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To look at me, most would not assume that I am not a runner. To be fair, some days I doubt it myself. I am sick to my stomach and totally intimidated at the start line of every race. Scanning the muscled quads and flat abs that surround me almost sends me running for the car instead of the finish line.
Like anyone who has children understands, I am currently living “life after children.” In a previous life I dabbled in road running and completed a couple 5Ks. I would read running magazines and think how some day I might even run a 10K. Fast forward more than a few years, and you would see me heavier than I have ever been, nursing a two-week-old and trying to read the newspaper while my three other children run around like hooligans. Somehow in all the chaos I noticed an article advertising a 6-month learn-to-trail run program that culminated in a rugged 12-mile trail race. Given my current situation and the fact that I had not run more than a mile or two in the last few years and none at all within at least a year, starting a program like this would be insane. Thankfully insanity is the only real prerequisite to trail running.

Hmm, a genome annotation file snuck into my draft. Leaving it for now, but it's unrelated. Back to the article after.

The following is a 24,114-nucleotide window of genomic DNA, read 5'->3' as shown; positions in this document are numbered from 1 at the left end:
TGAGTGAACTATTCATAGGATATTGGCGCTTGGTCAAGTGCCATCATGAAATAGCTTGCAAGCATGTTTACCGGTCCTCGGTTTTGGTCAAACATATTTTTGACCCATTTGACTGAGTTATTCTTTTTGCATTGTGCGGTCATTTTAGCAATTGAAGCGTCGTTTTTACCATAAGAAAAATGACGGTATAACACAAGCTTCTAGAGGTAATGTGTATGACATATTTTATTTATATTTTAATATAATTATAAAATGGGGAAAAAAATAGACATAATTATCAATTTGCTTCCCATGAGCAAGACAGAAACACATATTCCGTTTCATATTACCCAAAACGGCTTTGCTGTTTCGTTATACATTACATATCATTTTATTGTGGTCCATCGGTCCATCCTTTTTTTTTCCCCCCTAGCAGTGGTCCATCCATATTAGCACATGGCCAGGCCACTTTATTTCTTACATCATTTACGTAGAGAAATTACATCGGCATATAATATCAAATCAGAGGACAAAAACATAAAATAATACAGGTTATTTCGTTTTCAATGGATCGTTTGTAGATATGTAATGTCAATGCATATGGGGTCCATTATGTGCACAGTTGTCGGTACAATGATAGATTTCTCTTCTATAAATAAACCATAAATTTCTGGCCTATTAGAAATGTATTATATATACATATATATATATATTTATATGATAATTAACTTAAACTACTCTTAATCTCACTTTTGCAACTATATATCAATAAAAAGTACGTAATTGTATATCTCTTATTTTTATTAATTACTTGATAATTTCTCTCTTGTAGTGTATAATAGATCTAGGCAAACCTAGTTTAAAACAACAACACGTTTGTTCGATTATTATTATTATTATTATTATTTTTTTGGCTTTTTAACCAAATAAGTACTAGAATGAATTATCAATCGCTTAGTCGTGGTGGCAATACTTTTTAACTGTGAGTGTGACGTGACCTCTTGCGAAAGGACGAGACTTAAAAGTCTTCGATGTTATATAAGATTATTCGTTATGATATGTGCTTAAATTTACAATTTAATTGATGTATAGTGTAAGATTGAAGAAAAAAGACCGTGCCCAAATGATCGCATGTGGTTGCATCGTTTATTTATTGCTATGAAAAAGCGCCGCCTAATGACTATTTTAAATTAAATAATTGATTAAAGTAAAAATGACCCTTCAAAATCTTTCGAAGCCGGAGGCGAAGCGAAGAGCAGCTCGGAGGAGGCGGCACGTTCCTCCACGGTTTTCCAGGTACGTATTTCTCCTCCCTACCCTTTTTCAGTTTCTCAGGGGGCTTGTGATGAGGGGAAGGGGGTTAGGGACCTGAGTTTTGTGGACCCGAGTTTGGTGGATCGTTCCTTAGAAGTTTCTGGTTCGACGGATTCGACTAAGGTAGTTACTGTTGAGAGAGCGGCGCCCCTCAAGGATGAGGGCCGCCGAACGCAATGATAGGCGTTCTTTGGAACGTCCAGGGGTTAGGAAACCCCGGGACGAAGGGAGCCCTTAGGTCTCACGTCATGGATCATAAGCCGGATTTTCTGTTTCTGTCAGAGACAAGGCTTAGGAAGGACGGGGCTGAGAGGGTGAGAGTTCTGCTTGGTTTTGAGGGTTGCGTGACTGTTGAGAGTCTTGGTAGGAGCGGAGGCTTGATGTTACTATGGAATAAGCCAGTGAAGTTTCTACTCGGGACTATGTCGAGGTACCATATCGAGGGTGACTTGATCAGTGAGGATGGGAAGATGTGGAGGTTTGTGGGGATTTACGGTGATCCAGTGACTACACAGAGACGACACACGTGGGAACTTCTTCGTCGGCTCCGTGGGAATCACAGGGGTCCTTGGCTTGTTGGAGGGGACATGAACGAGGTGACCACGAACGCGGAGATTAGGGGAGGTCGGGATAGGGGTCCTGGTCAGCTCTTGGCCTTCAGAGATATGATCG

Four weeks later I packed up my breast pump, left my kids with my sister and went for my first trail run. After 6 months of fun, falls and facing fears I completed that trail race, Vulcan’s Fury. After crossing that finish line my running plans were simply to run it again next year, hopefully a little faster, and to attempt to embrace winter running by getting some running snowshoes. Somehow I ended up registering to run the USATF-Northeast Mountain Circuit. I spent the next summer running (and power hiking) up mountains and completed all seven races, earning both mountain goat status and entry into the Mount Washington Auto Road Race the following summer. Three weeks ago I completed that race—7.6 miles uphill with nearly 5,000 feet of elevation gain.
Through running I lost weight and got rid of my pregnancy-induced hypertension. However I also gained fitness, confidence and trail sisters. It has been two years since that first day and though I still am not fast or flashy, I keep showing up and looking for new challenges. People ask me why I do it and I have yet to find a short answer to that question. In part I do it simply because I can and because I want other people to know, the ones with the flabby quads and last place finishes, that they can too. Whenever I run after a new goal I do not finish as the same person that set out, and I enjoy sharing that journey with others. I am excited about where I am going and who I am becoming and I want others to know that they can do it too.